What does Sapient buyout mean for future of independent agency sector - W+K, Karmarama, Zone and more discuss

By Ishbel Macleod | PR and social media consultant

November 3, 2014 | 7 min read

This morning Publicis Groupe revealed its intentions to buy Sapient - owner of independent ad agency SapientNitro for $3.7bn - as the advertising giant looks to strengthen its digital offering.

Jon - karmarama

The news will see one of the few remaining independent agencies snapped up by a major holding group, which has already bought the likes of DigitasLbi and Razorfish.

Described by Sir Martin Sorrell as the “behaviour of a jilted lover”, as it came on the back of the failed Omnicom and Publicis merger, experts from Wieden + Kennedy, Karmarama, Zone, Iris, Total Media and Code Computerlove gave their views on the deal, how it will affect the independent agency landscape and the rise of digital.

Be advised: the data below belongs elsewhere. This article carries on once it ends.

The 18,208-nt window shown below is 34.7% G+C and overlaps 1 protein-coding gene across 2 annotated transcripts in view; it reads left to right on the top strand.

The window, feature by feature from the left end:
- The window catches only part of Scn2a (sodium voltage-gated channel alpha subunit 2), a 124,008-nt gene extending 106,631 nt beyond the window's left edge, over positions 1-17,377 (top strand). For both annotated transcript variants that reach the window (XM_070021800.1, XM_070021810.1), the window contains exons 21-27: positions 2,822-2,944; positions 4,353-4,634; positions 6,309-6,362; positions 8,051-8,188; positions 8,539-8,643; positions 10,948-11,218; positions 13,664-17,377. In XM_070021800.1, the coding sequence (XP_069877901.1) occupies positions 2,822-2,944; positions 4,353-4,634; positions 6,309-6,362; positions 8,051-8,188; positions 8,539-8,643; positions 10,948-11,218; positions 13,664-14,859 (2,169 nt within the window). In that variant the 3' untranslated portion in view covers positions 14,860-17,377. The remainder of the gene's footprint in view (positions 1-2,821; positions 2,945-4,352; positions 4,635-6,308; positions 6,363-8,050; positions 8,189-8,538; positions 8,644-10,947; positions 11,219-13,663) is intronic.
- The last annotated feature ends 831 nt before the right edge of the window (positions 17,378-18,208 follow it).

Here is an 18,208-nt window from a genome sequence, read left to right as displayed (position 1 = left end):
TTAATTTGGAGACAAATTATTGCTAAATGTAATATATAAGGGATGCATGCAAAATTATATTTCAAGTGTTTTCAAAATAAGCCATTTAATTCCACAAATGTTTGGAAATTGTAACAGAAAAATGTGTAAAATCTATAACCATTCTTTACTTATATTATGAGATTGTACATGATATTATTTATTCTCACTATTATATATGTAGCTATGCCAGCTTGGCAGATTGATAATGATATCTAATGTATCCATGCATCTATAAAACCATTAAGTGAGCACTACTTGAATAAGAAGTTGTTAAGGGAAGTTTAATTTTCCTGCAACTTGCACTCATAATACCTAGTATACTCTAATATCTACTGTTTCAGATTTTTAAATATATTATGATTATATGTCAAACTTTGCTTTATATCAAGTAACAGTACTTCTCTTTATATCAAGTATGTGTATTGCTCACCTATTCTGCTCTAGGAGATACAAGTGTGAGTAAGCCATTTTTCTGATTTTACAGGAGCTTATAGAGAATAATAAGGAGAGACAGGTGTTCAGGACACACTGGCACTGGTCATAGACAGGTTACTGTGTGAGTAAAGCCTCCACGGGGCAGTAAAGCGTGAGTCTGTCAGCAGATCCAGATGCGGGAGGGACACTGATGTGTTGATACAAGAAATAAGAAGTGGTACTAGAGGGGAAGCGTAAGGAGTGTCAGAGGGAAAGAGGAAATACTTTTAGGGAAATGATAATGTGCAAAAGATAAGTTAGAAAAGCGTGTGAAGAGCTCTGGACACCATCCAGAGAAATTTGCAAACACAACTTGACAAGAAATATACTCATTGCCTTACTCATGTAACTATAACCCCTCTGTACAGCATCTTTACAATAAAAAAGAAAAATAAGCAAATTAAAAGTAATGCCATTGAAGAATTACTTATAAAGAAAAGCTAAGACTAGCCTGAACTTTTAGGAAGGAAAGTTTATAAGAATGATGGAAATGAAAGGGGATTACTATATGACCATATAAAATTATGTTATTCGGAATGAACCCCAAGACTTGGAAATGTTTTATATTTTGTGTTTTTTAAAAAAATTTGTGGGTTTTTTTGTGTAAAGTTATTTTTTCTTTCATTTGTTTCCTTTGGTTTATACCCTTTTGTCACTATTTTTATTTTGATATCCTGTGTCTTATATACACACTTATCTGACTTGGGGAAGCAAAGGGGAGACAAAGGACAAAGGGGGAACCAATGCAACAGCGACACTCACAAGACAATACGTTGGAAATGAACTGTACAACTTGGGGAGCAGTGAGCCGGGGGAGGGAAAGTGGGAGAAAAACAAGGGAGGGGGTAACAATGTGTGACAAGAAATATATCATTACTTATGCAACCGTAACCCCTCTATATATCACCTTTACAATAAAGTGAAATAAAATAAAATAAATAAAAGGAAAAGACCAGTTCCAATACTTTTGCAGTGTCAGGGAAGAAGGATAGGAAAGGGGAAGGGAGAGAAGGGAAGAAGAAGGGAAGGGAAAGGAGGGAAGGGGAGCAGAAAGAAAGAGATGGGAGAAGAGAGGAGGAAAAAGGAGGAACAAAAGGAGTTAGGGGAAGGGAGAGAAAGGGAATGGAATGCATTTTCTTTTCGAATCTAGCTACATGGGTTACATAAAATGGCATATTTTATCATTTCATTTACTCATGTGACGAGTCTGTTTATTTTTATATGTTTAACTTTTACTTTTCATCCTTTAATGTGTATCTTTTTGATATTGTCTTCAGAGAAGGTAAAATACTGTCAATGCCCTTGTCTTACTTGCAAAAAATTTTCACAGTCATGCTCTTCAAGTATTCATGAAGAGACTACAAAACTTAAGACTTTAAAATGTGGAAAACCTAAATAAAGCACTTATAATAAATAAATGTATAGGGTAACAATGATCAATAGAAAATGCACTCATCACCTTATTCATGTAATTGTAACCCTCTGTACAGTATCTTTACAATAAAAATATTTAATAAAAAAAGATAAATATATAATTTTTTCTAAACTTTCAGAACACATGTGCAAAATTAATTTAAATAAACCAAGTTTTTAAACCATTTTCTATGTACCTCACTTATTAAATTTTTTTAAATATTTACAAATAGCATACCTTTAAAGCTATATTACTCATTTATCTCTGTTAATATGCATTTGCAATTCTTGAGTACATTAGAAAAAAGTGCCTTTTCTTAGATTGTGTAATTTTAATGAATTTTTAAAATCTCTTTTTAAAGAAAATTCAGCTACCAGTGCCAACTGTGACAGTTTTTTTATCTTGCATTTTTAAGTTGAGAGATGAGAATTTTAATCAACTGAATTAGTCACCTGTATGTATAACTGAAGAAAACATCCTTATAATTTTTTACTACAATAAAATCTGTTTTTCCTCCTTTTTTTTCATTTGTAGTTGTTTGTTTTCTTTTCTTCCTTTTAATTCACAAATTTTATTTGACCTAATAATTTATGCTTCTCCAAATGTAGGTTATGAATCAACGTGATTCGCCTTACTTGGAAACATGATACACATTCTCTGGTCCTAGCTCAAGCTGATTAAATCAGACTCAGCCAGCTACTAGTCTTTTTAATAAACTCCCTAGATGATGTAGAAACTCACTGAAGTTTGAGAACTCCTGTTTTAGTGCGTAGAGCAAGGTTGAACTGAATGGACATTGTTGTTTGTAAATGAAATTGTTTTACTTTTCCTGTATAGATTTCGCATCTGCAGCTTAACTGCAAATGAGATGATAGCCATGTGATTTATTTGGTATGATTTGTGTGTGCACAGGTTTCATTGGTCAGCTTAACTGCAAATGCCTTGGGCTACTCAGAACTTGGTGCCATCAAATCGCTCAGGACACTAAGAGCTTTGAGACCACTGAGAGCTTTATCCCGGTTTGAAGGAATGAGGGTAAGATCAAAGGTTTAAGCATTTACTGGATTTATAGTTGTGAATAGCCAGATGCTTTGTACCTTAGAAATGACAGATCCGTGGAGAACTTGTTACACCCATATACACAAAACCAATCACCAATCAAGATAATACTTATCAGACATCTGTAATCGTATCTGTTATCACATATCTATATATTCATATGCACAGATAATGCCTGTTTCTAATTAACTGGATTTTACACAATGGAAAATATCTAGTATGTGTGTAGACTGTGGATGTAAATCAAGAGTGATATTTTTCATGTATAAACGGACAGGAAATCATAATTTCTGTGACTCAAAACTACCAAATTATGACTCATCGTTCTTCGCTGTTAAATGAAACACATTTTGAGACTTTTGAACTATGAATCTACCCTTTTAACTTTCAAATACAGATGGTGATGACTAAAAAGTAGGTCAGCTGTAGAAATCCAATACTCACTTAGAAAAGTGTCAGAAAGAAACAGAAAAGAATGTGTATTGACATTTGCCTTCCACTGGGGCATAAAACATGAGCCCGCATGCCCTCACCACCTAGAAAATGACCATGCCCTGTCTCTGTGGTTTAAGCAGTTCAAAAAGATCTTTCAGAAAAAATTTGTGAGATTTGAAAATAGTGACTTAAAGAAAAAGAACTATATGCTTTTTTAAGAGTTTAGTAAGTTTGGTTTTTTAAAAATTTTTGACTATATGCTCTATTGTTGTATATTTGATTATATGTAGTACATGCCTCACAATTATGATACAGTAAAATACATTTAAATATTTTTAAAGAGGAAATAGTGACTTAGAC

Meanwhile independent digital agency Zone's chief executive James Freedman has suggested only independent agencies care about their indy status, while Jon Wilkins, executive chairman of Karmarama, believes the deal will have a slow burn; and Ian Millner, Iris joint global chief executive has said it could signal that the independent agency model will be "short-term".

Neil Christie, managing director, Wieden + Kennedy

It's obviously a big deal for Publicis and follows on from a string of digital acquisitions including Razorfish, LBi and Digitas. It follows through on Maurice Levy's statement after the failed Omnicom merger that Publicis would become "much more an internet company than an advertising group".

What does it mean for the independent agency scene? It's just another example of the consolidation that is leading to increasing homogeneity amongst the holding company-owned agencies. That can only be a good thing for those independents who are able to offer something individual and different.

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Jon Wilkins, executive chairman, Karmarama

Interesting times in the marketing communications industry with the news of the acquisition of SapientNitro by Publicis. A sign of the times as the classic marcoms groups try to strengthen their global reach and deepen their ability to deliver deep digital solutions.